The bad & the ugly
Sidy Cissoko has been on Air Alamo's radar for some time now, dating all the way back to his time playing for Iraurgi in the Spanish LEB Oro, but he solidified himself as a worthy Spurs draft target at the 2022 Nike Hoop Summit. While Cissoko only put up 3 points in that game, he did just about everything else to affect the game in a meaningful way, also having racked up 7 rebounds, 4 assists, and 3 steals (along with some flashy highlight plays below) in his 23 minutes on the court.
After a bit more detective work, it became clear that Cissoko would be a more-than-draftable player heading into the 2023 NBA Draft cycle. For that reason, he was featured over some big names on our preseason Spurs big board from this past October. Being that he would be playing for the G League Ignite next to Scoot Henderson, however, the big question for him was always what he would be able to do away from the ball on offense. We noted that if he shot the ball well, he had a chance to be selected much higher than many thought he would be at the time.
While Cissoko certainly didn't shoot the lights out of the Dollar Loan Center, having only hit 30% of his three-point shots and 65% of his free throws, I think these numbers portray his jump shot quite a bit worse than it actually is. Despite flashes of good shooting range in Spain, the form on his shot was quite segmented with a slightly lower-than-optimal release point, as highlighted in a close-up look from the Nike Hoop Summit.
These issues are a product of nitpicking, though, and they smoothed out quite a bit over the course of Cissoko's G League Ignite tenure. And as those upper-body mechanics improved, the numbers did as well. He knocked down roughly 33% of his catch-and-shoot threes overall and hit 36% of those shots over a two-month span from mid-January to mid-March. Had he not gone through a big shooting slump to end the Ignite's season--perhaps at least partially due to Scoot Henderson cutting his season short--his overall numbers may have looked even better.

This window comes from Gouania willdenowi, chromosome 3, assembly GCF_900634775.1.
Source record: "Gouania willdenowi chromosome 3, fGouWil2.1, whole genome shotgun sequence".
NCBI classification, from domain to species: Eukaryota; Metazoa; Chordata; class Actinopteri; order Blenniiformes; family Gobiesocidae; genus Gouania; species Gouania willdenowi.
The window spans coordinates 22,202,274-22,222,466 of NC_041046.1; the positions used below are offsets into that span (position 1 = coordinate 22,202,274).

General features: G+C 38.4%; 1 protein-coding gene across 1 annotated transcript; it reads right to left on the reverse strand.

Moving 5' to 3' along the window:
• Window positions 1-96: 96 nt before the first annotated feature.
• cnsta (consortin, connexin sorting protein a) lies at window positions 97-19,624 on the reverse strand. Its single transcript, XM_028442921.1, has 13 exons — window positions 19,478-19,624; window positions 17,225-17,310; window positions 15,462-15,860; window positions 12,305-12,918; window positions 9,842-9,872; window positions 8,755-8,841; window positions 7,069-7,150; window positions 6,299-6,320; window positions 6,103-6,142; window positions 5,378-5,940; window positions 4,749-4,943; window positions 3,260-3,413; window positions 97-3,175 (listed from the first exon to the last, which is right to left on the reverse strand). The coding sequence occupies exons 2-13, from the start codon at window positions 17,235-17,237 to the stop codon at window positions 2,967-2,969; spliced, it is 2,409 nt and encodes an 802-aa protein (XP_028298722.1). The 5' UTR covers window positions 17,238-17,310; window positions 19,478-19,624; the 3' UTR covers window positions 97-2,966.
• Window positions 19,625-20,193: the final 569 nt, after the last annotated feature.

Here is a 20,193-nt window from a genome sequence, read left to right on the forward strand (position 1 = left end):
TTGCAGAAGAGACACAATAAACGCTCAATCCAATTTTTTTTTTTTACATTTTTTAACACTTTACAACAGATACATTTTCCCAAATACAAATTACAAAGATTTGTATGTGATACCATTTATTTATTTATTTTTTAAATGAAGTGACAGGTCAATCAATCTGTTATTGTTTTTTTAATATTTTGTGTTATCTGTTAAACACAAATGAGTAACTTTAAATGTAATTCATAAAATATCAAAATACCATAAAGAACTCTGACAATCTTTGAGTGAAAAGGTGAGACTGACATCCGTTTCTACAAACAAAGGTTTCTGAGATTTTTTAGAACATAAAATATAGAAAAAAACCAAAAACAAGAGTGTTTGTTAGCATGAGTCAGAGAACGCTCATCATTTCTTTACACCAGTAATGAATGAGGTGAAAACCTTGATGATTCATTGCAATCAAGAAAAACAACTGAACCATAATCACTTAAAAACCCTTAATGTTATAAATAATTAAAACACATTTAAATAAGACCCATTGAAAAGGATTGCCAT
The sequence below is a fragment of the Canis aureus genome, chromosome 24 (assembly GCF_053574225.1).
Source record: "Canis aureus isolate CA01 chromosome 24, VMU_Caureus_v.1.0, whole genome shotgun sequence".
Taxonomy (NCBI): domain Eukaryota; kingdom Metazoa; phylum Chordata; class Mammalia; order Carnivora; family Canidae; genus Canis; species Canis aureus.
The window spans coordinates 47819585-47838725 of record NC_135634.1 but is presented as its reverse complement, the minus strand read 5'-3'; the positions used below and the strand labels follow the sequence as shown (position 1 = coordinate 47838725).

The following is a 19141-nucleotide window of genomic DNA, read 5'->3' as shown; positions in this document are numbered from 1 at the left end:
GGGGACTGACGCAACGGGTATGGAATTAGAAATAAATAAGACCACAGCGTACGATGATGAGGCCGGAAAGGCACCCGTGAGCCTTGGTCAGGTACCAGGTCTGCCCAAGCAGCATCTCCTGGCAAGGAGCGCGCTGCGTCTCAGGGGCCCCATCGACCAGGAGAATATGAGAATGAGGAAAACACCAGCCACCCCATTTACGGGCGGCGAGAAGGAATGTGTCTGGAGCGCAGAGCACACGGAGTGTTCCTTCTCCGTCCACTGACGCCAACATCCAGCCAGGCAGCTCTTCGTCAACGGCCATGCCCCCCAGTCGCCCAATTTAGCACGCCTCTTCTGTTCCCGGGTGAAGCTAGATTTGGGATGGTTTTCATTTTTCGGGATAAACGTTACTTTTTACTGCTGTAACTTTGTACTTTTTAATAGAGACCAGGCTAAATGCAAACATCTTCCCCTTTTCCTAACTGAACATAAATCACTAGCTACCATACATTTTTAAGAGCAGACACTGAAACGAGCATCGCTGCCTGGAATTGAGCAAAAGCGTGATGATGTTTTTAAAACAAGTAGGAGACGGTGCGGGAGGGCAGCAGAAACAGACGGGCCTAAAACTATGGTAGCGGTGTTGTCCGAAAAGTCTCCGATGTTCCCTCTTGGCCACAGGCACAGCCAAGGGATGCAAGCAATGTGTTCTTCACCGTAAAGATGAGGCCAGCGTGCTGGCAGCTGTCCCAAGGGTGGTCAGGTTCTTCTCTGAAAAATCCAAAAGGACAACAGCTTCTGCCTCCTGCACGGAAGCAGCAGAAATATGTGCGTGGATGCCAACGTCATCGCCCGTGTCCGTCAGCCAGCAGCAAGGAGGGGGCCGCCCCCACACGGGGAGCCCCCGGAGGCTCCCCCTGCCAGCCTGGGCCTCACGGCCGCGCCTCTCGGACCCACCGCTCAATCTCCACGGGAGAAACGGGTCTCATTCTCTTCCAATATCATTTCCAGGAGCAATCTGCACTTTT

Cissoko's jump shot will be important in his development, which is why we're taking the time to dive so deeply into it here, but the main point that should be taken away is that there is reason for optimism long term. His jump shot is far from being broken, and with some adjustments to his lower body mechanics, he could improve rapidly if given enough in-game reps. So, while we'd put Cissoko's jump shot in the bad/needs improvement category for now, I'm comfortable with projecting a league-average jumper at the very least.
While the "good" generally comes before the "bad and ugly" if we're going by the classic Sergio Leone film, if you've read my content before, you'll know that I like to touch on the bad and the ugly first when it comes to scouting reports. And with that, we'll brifly touch on where I think could cause Cissoko the most issues early on in the league.
While less-than-optimal shooting isn't necessarily the end of the world for a wing prospect like Cissoko, especially considering the ancillary skills he brings to the table, an inability to stay on the floor could really hurt early on and prevent a Sochan-esque 'trial by fire' approach from being as effective in Cissoko's development. The Box and One's Adam Spinella sums up Cissoko's foul proneness quite well with examples, but I'll give a tl;dr below.
Cissoko is an incredibly smart basketball player, but his physical, hyper-aggressive brand of defense tended to earn him many preventable fouls, particularly when attacking the ball-handler. The Spurs will be focused on winning games as they always are, and having a player on the floor that will rack up team fouls quickly have to be subbed out likely won't align with that goal early on. As a result, don't be surprised if Cissoko is sent to Austin early and often to play through those issues before seeing regular playing time in San Antonio.